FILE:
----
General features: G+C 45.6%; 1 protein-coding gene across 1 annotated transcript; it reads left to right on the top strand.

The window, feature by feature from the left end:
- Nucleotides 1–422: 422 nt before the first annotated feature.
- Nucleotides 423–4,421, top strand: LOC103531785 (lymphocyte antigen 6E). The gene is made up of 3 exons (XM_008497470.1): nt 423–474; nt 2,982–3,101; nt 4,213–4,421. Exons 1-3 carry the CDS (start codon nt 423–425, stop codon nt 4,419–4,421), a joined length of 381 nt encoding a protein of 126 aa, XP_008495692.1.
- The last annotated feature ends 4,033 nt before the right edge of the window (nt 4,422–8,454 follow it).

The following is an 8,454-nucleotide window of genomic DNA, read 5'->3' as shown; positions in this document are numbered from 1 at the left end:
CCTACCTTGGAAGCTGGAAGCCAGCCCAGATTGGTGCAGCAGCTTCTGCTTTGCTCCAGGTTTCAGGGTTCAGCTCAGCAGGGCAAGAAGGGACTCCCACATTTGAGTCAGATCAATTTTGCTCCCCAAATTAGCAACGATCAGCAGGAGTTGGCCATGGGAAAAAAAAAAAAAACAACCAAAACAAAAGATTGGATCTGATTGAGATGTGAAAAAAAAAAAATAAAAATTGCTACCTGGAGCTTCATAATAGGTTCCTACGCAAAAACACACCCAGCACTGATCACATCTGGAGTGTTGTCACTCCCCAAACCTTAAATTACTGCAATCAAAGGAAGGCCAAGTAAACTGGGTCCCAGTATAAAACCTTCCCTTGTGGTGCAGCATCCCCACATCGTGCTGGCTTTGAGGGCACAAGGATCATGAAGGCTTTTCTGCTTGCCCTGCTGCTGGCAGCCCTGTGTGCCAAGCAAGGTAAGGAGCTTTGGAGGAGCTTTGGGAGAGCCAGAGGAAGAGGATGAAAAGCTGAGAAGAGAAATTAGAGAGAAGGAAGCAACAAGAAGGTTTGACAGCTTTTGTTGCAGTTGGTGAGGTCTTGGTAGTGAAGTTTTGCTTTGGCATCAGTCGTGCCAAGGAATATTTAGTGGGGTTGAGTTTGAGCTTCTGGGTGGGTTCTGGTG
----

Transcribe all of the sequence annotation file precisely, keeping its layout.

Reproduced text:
General features: G+C 45.6%; 1 protein-coding gene across 1 annotated transcript; it reads left to right on the top strand.

The window, feature by feature from the left end:
- Nucleotides 1–422: 422 nt before the first annotated feature.
- Nucleotides 423–4,421, top strand: LOC103531785 (lymphocyte antigen 6E). The gene is made up of 3 exons (XM_008497470.1): nt 423–474; nt 2,982–3,101; nt 4,213–4,421. Exons 1-3 carry the CDS (start codon nt 423–425, stop codon nt 4,419–4,421), a joined length of 381 nt encoding a protein of 126 aa, XP_008495692.1.
- The last annotated feature ends 4,033 nt before the right edge of the window (nt 4,422–8,454 follow it).

The following is an 8,454-nucleotide window of genomic DNA, read 5'->3' as shown; positions in this document are numbered from 1 at the left end:
CCTACCTTGGAAGCTGGAAGCCAGCCCAGATTGGTGCAGCAGCTTCTGCTTTGCTCCAGGTTTCAGGGTTCAGCTCAGCAGGGCAAGAAGGGACTCCCACATTTGAGTCAGATCAATTTTGCTCCCCAAATTAGCAACGATCAGCAGGAGTTGGCCATGGGAAAAAAAAAAAAAACAACCAAAACAAAAGATTGGATCTGATTGAGATGTGAAAAAAAAAAAATAAAAATTGCTACCTGGAGCTTCATAATAGGTTCCTACGCAAAAACACACCCAGCACTGATCACATCTGGAGTGTTGTCACTCCCCAAACCTTAAATTACTGCAATCAAAGGAAGGCCAAGTAAACTGGGTCCCAGTATAAAACCTTCCCTTGTGGTGCAGCATCCCCACATCGTGCTGGCTTTGAGGGCACAAGGATCATGAAGGCTTTTCTGCTTGCCCTGCTGCTGGCAGCCCTGTGTGCCAAGCAAGGTAAGGAGCTTTGGAGGAGCTTTGGGAGAGCCAGAGGAAGAGGATGAAAAGCTGAGAAGAGAAATTAGAGAGAAGGAAGCAACAAGAAGGTTTGACAGCTTTTGTTGCAGTTGGTGAGGTCTTGGTAGTGAAGTTTTGCTTTGGCATCAGTCGTGCCAAGGAATATTTAGTGGGGTTGAGTTTGAGCTTCTGGGTGGGTTCTGGTG